How Neurodiverse Is Your Workforce and Why Does It Matter?
It’s estimated that around 1 in 7 people are neurodivergent in the UK1.
So why aren’t we talking about it more?
Discussions around diversity and inclusion in the workplace have increased considerably over the past few years, yet neurodiversity is often overlooked.
The challenges that neurodiverse people face when it comes to employment can’t be understated.
17% of HR professionals aren’t even sure if neurodiversity was included in their people management practices2, meaning that there’s a need for better workplace practices for neurodiverse employees.
More importantly, it’s essential that employers to know how to make neurodiverse employees feel comfortable disclosing their condition – without this, change can’t happen.
What is neurodiversity?
Neurodiversity is defined as the viewpoint that brain differences are normal, rather than deficits – conditions such as ADHD and autism aren’t ‘abnormal’, as there isn’t a ‘right’ type of neurocognitive functioning.
Types of neurodiversity can include Attention Deficit Disorders, autism, dyslexia and dyspraxia, all across a spectrum with a range of associated characteristics.
Acknowledging neurodiversity isn’t about finding a ‘cure’, it’s about finding harmony and being proactive rather than reactive in supporting employees that are neurodiverse..
How does this present in the workplace?
Only 1 in 10 HR professionals say that their organisation is focusing on neurodiversity at work3, and only 52.1% of disabled people between the ages of 16 and 64 in the UK are in employment (compared to 81.3% in non-disabled people)4.
Supporting neurodiversity in the workplace has never been more important, and it’s essential in ensuring a workplace is meeting a high standard for diversity and inclusion.
Here’s how the CIPD defines diversity and inclusion:
Diversity: recognising difference and acknowledging the benefits of having a range of perspectives in decision-making and the workforce.
Inclusion: valuing people’s differences and enabling everyone to thrive at work, with an inclusive working environment being one in which everyone feels that their contributions matter regardless of their background, identity, or circumstances, without feeling the need to conform.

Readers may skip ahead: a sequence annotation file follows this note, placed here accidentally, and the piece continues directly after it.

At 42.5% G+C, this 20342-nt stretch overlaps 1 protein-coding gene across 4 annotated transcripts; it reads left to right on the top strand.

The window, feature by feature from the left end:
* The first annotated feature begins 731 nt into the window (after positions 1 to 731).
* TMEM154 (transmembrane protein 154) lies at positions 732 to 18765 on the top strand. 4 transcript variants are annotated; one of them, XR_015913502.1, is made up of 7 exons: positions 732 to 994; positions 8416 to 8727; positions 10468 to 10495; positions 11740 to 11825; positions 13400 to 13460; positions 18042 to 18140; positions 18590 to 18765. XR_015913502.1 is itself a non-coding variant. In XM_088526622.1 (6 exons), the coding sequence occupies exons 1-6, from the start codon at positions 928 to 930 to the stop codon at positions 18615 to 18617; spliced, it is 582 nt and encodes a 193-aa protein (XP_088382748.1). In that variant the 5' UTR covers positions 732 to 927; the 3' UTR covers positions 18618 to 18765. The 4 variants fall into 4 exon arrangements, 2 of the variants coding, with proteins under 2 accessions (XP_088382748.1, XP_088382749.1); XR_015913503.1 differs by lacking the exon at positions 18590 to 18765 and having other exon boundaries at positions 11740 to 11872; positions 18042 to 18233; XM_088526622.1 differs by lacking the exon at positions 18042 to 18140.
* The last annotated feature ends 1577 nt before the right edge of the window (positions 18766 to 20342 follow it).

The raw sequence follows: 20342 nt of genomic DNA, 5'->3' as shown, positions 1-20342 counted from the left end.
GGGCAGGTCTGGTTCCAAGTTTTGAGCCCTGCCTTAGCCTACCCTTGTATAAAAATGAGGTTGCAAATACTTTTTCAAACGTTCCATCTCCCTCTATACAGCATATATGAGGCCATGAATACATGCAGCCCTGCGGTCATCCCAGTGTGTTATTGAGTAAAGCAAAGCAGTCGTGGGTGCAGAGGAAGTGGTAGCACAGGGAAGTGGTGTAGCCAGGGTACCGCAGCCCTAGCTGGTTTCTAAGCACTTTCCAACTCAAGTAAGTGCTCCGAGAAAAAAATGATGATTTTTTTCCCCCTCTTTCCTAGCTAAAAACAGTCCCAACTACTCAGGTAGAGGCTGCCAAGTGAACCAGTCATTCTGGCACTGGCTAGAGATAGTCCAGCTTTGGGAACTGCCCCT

Having a more inclusive workplace isn’t just necessary, in some cases, it’s a legal obligation.
Under the Equality Act 2010, being neurodivergent can amount to a disability, meaning that there is a legal obligation for organisations to ensure that they are removing all potential barriers that neurodiverse individuals face.
It is worth noting though that not all neurodivergence is legally defined as a disability, and making that kind of assumption is non-inclusive.
How many organisations are actively asking themselves how neurodiverse their workforce is?
Could you answer if you were asked how many neurodiverse employees there are in your organisation?
If not, here are a few ways you can start to promote an environment in which employees can feel comfortable disclosing their neurodiversity.
Keep in mind that it’s not about approaching someone based on indicators, it’s about creating an environment that fosters the trust necessary for these conversations to take place.
Without making a clear commitment to neurodivergent inclusion, neurodivergent employees may never feel comfortable or safe enough to disclose their condition at all.
(As the CIPD states, neurodiversity initiatives create a more neurodiversity-aware culture in which existing neurodivergent staff feel more comfortable disclosing and also when seeking adjustments later on.)
- Have a maintained commitment